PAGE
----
After the Tea Party movement led to Republicans taking control of most state legislatures in 2010, they immediately made abortion their first priority and have passed an unprecedented wave of laws that have now forced more than 50 clinics to close down around the country, with a lot more almost certainly on the way.
According to a Huffington Post analysis, at least 52 abortion clinics across 26 states have shut down since 2010. The shrinking number of abortion providers in the country is a direct result of harsh state laws that are specifically intended to target clinics. Those type of anti-abortion measures — known as the Targeted Regulation of Abortion Providers, or TRAP laws — have dramatically spread over the past three years. According to the Guttmacher Institute, 27 states now have unnecessary TRAP laws on the books.
Not every single clinic closure over the past three years was the direct result of state legislation. But the sheer number of abortion providers shutting down is unprecedented.
“This kind of change is incredibly dramatic,” Elizabeth Nash, the state issues manager at the Guttmacher Institute, told the Huffington Post in reference to the dozens of recent clinic closures. Nash explained that although there’s been a slow decline in the number of legal abortion providers since 1982, the dramatic changes over the past several years are “so different from what’s happened in the past.”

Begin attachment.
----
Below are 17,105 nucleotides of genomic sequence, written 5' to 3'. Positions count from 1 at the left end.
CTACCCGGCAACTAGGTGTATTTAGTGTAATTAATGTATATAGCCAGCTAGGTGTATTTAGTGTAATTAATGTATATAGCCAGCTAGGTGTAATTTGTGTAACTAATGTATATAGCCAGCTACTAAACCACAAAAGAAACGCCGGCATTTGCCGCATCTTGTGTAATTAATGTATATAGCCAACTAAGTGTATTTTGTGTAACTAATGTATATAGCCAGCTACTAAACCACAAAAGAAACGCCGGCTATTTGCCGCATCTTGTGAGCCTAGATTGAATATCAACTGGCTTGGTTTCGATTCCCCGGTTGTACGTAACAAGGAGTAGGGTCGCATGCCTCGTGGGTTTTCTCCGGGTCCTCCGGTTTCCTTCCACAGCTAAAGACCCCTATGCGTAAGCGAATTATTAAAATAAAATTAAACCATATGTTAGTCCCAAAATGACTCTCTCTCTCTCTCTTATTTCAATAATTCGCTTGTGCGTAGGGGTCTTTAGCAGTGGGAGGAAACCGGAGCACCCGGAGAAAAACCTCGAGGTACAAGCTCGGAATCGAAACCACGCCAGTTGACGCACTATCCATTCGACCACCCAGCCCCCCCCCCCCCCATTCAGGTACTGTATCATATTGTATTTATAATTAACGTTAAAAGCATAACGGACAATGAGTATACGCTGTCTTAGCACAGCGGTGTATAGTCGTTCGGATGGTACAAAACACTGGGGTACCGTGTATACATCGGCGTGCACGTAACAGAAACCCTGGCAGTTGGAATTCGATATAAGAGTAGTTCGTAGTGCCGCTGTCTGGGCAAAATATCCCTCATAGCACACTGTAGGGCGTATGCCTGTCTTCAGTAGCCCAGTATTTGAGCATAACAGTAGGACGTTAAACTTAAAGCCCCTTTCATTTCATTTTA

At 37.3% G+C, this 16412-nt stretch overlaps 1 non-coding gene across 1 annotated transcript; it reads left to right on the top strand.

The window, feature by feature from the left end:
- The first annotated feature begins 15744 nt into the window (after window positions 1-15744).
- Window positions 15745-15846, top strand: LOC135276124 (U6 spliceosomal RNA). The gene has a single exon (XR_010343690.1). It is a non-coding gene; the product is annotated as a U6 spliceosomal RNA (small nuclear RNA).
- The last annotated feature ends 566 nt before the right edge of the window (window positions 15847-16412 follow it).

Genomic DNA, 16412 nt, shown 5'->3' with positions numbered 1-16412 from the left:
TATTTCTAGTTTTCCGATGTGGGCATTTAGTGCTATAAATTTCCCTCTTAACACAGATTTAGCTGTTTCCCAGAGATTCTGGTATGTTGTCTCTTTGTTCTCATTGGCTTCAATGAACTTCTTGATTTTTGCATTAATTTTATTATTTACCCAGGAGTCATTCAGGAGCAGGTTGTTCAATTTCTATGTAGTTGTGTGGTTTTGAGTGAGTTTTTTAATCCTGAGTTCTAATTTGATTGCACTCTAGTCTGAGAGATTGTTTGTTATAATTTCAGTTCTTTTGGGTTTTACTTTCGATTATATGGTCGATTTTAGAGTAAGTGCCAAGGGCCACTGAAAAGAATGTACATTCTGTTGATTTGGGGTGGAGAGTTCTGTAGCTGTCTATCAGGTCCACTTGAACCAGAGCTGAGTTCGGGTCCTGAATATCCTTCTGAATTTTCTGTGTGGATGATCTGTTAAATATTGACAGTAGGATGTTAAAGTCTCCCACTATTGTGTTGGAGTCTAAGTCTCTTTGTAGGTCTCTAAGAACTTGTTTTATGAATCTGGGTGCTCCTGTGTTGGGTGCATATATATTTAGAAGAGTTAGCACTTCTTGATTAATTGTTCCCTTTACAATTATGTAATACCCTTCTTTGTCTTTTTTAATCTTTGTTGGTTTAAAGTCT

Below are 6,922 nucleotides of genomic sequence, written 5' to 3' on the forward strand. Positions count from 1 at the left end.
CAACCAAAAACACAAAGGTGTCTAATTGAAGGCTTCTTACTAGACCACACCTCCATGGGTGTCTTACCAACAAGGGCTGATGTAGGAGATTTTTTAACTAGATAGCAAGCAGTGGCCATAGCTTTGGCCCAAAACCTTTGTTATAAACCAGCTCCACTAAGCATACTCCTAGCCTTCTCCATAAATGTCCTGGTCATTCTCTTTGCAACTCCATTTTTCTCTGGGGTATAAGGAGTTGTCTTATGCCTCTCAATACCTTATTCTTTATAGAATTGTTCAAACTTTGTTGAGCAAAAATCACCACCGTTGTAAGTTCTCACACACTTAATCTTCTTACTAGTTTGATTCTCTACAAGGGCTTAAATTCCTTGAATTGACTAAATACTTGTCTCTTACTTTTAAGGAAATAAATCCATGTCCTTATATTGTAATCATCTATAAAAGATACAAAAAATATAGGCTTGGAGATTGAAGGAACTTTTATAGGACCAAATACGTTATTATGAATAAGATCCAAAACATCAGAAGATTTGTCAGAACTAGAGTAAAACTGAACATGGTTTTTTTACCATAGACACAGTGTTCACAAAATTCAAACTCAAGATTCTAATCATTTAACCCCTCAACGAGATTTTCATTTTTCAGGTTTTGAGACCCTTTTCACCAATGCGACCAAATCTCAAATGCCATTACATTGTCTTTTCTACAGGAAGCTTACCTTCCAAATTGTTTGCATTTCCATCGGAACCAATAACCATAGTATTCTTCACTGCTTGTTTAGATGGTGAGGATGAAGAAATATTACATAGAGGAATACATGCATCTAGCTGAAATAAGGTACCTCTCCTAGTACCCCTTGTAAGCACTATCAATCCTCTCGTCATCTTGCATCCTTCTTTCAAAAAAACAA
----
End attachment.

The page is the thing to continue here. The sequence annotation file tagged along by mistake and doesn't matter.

There are likely to be even more closures in the near future. States like Texas, North Carolina, Ohio, and Wisconsin pushed through new TRAP laws this summer that will likely force some clinics in those states to consolidate or shut down altogether. Litigation has successfully prevented other states like Mississippi and Alabama from shuttering clinics, but those providers will only be able to keep operating as long as courts continue ruling in their favor. The diminished access to quality providers is already forcing many women to cross state lines to get an abortion.
As a result, the right to choose is functionally gone for women who live in wide swaths of the country. And so is access to birth control, prenatal care, cancer screening and other services, especially for poor and minority women.
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